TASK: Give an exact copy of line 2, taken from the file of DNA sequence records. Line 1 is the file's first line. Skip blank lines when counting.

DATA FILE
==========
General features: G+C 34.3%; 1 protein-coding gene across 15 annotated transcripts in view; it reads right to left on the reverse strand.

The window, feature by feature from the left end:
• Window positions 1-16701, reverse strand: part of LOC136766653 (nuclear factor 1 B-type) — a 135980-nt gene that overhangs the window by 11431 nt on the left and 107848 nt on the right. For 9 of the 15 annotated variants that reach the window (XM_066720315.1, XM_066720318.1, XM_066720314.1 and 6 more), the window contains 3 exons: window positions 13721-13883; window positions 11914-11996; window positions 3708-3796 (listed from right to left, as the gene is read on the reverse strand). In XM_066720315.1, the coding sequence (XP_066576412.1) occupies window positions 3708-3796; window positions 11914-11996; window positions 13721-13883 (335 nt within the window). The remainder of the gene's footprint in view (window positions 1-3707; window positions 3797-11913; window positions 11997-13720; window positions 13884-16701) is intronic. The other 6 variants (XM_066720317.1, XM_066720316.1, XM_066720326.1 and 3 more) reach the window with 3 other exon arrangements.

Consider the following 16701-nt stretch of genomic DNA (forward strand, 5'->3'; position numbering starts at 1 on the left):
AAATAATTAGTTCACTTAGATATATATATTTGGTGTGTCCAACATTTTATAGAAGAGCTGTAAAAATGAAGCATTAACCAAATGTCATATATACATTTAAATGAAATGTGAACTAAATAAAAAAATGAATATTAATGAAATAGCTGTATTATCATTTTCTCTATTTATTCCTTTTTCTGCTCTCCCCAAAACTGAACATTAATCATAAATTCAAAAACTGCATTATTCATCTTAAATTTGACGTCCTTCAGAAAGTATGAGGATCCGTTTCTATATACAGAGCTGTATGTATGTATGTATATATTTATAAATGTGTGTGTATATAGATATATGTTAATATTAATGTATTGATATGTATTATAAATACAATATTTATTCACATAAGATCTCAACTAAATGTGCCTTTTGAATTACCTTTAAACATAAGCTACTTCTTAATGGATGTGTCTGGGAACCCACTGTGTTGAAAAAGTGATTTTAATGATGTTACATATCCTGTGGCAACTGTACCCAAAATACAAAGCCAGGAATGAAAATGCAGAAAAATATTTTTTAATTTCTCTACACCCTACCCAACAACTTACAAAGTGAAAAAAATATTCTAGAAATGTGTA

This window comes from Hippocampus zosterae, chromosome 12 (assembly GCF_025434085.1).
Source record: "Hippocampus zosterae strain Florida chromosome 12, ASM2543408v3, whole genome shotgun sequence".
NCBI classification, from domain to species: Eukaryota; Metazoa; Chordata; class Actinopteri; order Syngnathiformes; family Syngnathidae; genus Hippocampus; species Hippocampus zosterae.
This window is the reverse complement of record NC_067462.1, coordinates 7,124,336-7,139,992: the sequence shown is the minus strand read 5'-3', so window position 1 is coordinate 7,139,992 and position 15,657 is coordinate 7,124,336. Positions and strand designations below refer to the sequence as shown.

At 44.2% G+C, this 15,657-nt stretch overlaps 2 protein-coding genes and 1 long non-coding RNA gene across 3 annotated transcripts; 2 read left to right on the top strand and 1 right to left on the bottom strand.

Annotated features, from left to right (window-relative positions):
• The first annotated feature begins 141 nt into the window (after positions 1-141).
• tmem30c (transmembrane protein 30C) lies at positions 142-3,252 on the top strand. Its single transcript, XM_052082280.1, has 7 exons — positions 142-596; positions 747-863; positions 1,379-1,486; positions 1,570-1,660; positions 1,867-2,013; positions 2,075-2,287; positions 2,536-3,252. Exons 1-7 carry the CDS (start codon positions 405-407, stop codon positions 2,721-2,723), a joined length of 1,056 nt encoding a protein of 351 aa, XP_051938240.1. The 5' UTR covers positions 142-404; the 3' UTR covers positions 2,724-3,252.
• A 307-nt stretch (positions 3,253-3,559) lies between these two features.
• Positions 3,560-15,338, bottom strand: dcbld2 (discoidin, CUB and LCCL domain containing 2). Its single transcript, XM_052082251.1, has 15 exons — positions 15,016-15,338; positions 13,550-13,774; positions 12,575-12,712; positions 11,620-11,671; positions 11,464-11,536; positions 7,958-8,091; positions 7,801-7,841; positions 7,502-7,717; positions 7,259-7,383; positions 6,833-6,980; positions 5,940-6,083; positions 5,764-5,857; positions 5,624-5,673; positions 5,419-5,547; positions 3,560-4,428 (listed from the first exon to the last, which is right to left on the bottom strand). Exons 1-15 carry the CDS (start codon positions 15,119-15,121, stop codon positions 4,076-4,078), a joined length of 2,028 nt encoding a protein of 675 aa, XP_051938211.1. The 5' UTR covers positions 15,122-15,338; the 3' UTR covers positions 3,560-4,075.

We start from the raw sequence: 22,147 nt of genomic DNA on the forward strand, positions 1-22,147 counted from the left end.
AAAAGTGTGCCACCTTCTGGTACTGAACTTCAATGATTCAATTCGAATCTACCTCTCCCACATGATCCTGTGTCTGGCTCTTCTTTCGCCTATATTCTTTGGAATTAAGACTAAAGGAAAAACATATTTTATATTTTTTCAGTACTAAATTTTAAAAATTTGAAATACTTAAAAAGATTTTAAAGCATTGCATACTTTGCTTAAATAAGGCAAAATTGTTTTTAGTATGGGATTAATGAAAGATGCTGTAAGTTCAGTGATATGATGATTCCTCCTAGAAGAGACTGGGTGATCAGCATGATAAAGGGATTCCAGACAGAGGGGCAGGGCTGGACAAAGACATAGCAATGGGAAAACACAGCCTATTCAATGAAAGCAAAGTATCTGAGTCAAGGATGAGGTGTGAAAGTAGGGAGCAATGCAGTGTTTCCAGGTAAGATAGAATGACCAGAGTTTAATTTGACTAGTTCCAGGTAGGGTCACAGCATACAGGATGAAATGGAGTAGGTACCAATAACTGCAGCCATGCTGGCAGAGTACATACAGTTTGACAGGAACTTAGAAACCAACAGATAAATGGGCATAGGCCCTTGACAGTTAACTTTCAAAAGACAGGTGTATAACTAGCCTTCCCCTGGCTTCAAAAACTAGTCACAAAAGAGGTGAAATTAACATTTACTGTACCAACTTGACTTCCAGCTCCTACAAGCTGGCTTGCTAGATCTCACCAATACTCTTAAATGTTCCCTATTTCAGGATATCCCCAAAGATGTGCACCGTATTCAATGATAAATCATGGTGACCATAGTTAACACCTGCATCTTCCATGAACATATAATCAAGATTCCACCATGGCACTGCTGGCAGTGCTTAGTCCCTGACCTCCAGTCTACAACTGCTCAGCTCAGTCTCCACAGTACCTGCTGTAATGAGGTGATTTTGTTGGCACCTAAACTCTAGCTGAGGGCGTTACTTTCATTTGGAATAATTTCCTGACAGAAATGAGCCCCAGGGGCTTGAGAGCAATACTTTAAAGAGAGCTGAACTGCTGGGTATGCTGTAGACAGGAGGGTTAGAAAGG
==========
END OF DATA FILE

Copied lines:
The window, feature by feature from the left end: